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#6 rpbcps

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Posted 13 July 2019 - 12:19 AM

Very interesting post and photos.

 

Is it known how the convict obtained the 'machine gun' mentioned in the Western Union telegram?


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#7 deerslayer

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Posted 13 July 2019 - 07:50 AM

Since we are in the alkatraz Thomson subject. The FBI recently sent me a Thompson from Alkatraz to fix up a bit. It was a mess. Grossly welded area on the plugged barrel etc... Nobody knew the history.. It was just in a drawer in pieces. I fixed it up and sent it back last week.. So it should be in display soon.

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#8 rpbcps

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Posted 13 July 2019 - 09:55 AM

Since we are in the alkatraz Thomson subject. The FBI recently sent me a Thompson from Alkatraz to fix up a bit. It was a mess. Grossly welded area on the plugged barrel etc... Nobody knew the history.. It was just in a drawer in pieces. I fixed it up and sent it back last week.. So it should be in display soon.

 

Dan,

A late production US1928A1, smooth barrel and 'L' sight, is that 'AO' or 'Savage' manufacture out of curiosity?

 

Stay safe

 

Richard


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#9 deerslayer

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Posted 13 July 2019 - 11:55 AM

It's a Savage receiver.
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#10 deerslayer

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Posted 13 July 2019 - 11:55 AM

I was provided with most of the parts.. It's a parts mutt...
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#11 giantpanda4

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Posted 14 July 2019 - 08:47 AM

This what they had on display in 2015:

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#12 Arthur Fliegenheimer

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Posted 14 July 2019 - 12:07 PM

Very interesting post and photos.

 

Is it known how the convict obtained the 'machine gun' mentioned in the Western Union telegram?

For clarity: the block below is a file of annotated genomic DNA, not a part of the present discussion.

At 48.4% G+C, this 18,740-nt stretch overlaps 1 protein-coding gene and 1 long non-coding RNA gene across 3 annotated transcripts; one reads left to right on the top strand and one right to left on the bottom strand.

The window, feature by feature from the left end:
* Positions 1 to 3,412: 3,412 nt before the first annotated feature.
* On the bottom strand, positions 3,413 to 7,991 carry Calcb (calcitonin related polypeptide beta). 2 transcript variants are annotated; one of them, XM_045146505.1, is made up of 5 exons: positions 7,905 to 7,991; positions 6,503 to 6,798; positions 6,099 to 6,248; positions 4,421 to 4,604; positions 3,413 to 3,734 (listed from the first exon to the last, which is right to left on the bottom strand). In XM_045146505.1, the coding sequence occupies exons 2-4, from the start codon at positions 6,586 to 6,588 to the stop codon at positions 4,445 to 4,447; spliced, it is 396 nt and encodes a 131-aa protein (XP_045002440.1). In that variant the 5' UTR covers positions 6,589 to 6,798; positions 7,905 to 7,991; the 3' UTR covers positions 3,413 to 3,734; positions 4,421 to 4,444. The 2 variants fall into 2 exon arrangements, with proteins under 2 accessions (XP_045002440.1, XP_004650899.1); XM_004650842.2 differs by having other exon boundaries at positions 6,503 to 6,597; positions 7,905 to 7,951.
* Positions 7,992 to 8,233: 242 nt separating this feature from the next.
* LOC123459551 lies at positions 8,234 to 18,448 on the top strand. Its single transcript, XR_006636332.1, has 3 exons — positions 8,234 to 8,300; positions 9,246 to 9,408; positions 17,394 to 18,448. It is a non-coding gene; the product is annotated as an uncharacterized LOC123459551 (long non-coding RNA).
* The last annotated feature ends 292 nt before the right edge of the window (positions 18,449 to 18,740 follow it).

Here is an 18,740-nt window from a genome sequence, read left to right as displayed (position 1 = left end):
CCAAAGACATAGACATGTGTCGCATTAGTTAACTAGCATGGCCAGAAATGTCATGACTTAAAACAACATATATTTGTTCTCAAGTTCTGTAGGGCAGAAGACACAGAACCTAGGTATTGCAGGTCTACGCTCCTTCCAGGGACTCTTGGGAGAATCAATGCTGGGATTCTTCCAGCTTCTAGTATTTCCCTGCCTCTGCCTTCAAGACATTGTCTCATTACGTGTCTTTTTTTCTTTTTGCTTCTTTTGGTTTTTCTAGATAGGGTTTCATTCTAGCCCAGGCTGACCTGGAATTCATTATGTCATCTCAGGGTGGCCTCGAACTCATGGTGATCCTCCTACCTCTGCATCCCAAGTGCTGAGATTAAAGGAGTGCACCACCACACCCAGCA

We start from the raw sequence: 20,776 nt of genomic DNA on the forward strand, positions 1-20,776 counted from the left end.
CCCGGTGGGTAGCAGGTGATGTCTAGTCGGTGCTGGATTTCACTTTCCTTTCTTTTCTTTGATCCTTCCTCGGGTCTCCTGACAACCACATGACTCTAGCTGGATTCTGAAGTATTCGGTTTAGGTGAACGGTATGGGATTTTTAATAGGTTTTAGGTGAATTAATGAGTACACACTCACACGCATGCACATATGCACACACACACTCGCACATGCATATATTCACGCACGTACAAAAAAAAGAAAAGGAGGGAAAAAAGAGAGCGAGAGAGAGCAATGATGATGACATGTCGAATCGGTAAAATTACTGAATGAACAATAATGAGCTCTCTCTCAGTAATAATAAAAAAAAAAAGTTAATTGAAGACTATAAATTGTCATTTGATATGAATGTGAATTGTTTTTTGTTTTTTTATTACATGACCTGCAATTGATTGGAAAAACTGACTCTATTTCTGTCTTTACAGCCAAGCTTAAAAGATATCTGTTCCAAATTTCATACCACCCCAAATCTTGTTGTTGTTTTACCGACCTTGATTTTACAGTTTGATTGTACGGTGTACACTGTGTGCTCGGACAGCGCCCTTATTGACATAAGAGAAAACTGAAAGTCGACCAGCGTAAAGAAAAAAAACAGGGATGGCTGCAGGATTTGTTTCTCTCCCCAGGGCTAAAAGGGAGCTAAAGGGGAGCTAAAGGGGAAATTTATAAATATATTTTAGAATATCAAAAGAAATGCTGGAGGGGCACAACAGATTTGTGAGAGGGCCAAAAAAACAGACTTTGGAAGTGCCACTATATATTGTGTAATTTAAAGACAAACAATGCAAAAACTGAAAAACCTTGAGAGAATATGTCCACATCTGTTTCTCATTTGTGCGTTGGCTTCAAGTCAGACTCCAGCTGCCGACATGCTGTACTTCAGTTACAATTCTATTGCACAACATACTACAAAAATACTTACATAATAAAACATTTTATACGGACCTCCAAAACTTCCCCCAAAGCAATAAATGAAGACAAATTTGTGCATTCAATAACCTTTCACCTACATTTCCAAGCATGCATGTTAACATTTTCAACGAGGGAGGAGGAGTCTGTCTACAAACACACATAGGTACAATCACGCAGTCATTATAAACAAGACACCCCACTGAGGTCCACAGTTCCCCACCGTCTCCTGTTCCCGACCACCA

Good catch!  This claim that the convicts had access to any TSMGs is interesting in that it is mentioned in the warden's telegram at the outset of the prison riot, and when the rioters were subdued.  An Alcatraz guard who found the corpse of Bernard Coy, a Kentucky bank robber and ringleader of the rebellion, in a utility corridor claimed he was still clutching a "machine gun."   Yet  the official accounts of  the Battle of Alcatraz make no mention of any TSMG.

 

"All they had at any time was a rifle with 50 rounds and a pistol with 21 rounds. They threw down gas masks and billies from the gun gallery but they didn't have any more guns."

  

"At 9:45, officers went crawling into the dark over the pits (the floor of the corridor is simply cross beams, four feet apart with a 30-inch drop between beams. The corridor is about two and a half feet wide). "At about that time," said Johnston, "we pulled out Coy. He was like this (Johnston put his hands up as though holding a rifle.) The rifle was beside him and rigor mortis had set in."

 

Morris O'Hearn,  custodial officer at Alcatraz,  explains how there were no TSMGs for the convicts to have access to inside the building they never manages to break-out of.

 

"To get at a gun guard, the convicts would have had to shove a table used by the floor guards as a desk over to the wall, climb up on it, take the man in the gallery by surprise somehow, slug him and then grab his weapons. O'Hearn failed to see how this would have been done before floor guards or the second gun guard could have acted. But even granting that both gallery guards were overcome and stripped of their weapons, he pointed out that they would have given the convicts only two rifles and two pistols, with a total of 80 shots. To lay hands on additional weapons, O'Hearn went on, it would have been absolutely necessary for the convicts to get out of the building and all reports say they never broke free of the place. He explained: There would be two sources for more guns, the gun towers spotted at strategic locations over the island and the prison armory, which is located to the right of the main entrance to the cell building, and outside of it. There is no way to reach either a gun tower or the armory from inside the structure."

 

Perhaps to get U.S. Army Generals Joe Stilwell and General Frank Merrill to send the two platoons of U.S. Marines,  Warden Johnston figured he needed to give the impression the inmates had more firepower than they did.

Carl Sifaki in his book The Encyclopedia of American Prisons, claims Stillwell and Merrill  "led the Marines"  on Alcatraz, but there are no photos of them being on The Rock during the battle.


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#13 rpbcps

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Posted 14 July 2019 - 01:17 PM

This what they had on display in 2015:

and that is a post 1942 TSMG butt stock, looking at the reinforcing cross-bolt in it?

 

Stay safe

Richard


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#14 rpbcps

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Posted 14 July 2019 - 01:20 PM

Very interesting post and photos.

 

Is it known how the convict obtained the 'machine gun' mentioned in the Western Union telegram?

 

Good catch!  This claim that the convicts had access to any TSMGs is interesting in that it is mentioned in the warden's telegram at the outset of the prison riot, and when the rioters were subdued.  An Alcatraz guard who found the corpse of Bernard Coy, a Kentucky bank robber and ringleader of the rebellion, in a utility corridor claimed he was still clutching a "machine gun."   Yet  the official accounts of  the Battle of Alcatraz make no mention of any TSMG.